See also[edit]


  1. ^ "...and serves a few southern Thai dishes such as kaeng som kung (“sour prawn ..."[15]


  1. ^ a b c Underwood, York (November 10, 2015). "Soup Tuesday: Rækjusúpa, Icelandic Shrimp Soup". Reykjavík Grapevine.
  2. ^ Cook, D. (1994). Malaysia, Land of Eternal Summer. Wilmette Publications. p. 79. ISBN 978-983-99908-0-5.
  3. ^ Low, Christina (6 February 2014). "Ah Choon's Penang Prawn Mee". The Star.
  4. ^ a b c Kitchen, Leanne (March 20, 2017). "Prawn noodle soup (Penang hokkien mee)". SBS. Retrieved March 28, 2017.
  5. ^ Hui, S.L.; Griffiths, S. (2004). Queen Victoria Market: History, Recipes, Stories. Wakefield Press. p. 45. ISBN 978-1-86254-601-1.
  6. ^ Schneider, D.; Caruso, M. (2012). The Mexican Slow Cooker: Recipes for Mole, Enchiladas, Carnitas, Chile Verde Pork, and More Favorites. Ten Speed Press. p. 12. ISBN 978-1-60774-316-3.
  7. ^ Natella, A.A. (2008). Latin American Popular Culture. McFarland. p. 172. ISBN 978-0-7864-5148-7.
  8. ^ a b Peschiera, E. (2010). Secrets of Peruvian Cuisine. Wine Appreciation Guild (CA). p. 48. ISBN 978-1-935879-68-8.
  9. ^ Kennedy, M. (2008). DK Eyewitness Travel Guide: Peru. EYEWITNESS TRAVEL GUIDES. Dorling Kindersley US. p. 287. ISBN 978-0-7566-5066-7.
  10. ^ Albala, K. (2011). Food Cultures of the World Encyclopedia. Food Cultures of the World Encyclopedia. Greenwood. p. 266. ISBN 978-0-313-37626-9.
  11. ^ Peterson, J.B.; Soltvedt, B.C.; Chwae, S. (2006). Eat Smart in Peru: How to Decipher the Menu, Know the Market Foods & Embark on a Tasting Adventure. Eat Smart in Peru. Ginkgo Press. p. 22. ISBN 978-0-9641168-0-1.
  12. ^ "Chupe de camarones: ¿el próximo plato de bandera?". La Republica (in Spanish). July 8, 2016. Retrieved March 28, 2017.
  13. ^ "Semana del Chupe de Camarones se celebrará en Lima, Tacna y Arequipa". La Republica (in Spanish). July 5, 2016. Archived from the original on March 28, 2017. Retrieved March 28, 2017.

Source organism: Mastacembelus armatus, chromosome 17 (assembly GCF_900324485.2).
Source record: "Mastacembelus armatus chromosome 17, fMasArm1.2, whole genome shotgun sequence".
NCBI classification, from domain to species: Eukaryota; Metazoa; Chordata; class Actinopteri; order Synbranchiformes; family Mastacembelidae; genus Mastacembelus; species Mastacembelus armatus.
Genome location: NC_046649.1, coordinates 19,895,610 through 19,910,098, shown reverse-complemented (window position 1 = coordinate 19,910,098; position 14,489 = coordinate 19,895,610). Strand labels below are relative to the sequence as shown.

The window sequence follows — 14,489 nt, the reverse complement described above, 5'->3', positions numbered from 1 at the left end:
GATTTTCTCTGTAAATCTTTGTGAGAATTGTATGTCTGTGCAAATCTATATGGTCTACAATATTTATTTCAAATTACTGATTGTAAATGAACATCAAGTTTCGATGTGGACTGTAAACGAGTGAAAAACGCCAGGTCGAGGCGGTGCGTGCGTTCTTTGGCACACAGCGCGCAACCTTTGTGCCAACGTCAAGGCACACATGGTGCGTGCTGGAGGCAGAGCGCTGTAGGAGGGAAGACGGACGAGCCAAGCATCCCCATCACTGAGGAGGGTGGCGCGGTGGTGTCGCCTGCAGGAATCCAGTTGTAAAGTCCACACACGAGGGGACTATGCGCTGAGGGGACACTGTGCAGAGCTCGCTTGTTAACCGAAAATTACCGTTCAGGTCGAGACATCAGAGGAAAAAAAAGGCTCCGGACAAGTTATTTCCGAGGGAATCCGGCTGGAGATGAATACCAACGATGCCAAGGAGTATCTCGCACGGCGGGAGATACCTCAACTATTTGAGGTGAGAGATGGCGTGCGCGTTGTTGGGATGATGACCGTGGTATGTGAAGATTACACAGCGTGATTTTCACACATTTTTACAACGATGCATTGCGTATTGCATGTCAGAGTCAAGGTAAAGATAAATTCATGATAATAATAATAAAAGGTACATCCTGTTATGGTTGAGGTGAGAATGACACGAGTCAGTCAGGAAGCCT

14. ^ "Sinigang na Hipon sa Sampaloc". Panlasang Pinoy. Retrieved 17 April 2017.
  15. ^ The Rough Guide to Thailand's Beaches and Islands. Rough Guide to... Rough Guides. 2015. p. 376. ISBN 978-0-241-25131-7.
  16. ^ "Sour Curry with Shrimp (Kaeng Som Kung)". Saveur. February 26, 2015. Retrieved March 28, 2017.
  17. ^ Kafka, B. (1998). Soup: A Way of Life. Artisan. p. 232. ISBN 978-1-57965-125-1.
  18. ^ a b McGruther, J. (2016). Broth and Stock from the Nourished Kitchen: Wholesome Master Recipes for Bone, Vegetable, and Seafood Broths and Meals to Make with Them. Potter/TenSpeed/Harmony. p. 138. ISBN 978-1-60774-932-5.
  19. ^ a b c Hooker, R.J. (1978). The Book of Chowder. Harvard Common Press. p. 129. ISBN 978-0-916782-10-8.
  20. ^ "Maine Shrimp Chowder". Saveur. February 1, 2007. Retrieved March 28, 2017.
  21. ^ a b "You Won't Believe that These Campbell's Condensed Soups Still Exist". The Daily Meal. December 11, 2014. Retrieved March 28, 2017.
  22. ^ "Potato Chipper". 1961. Volumes 21–22. Potato Chip Institute International. p. 78.
  23. ^ Burnham, Emily (November 20, 2014). "Family recipe: Crab Meat Mold". The Bangor Daily News. Retrieved March 28, 2017.
  24. ^ "Gourmet Galley: Crawfish Pies recipe". The Advocate. July 7, 2016. Retrieved March 28, 2017.

External links[edit]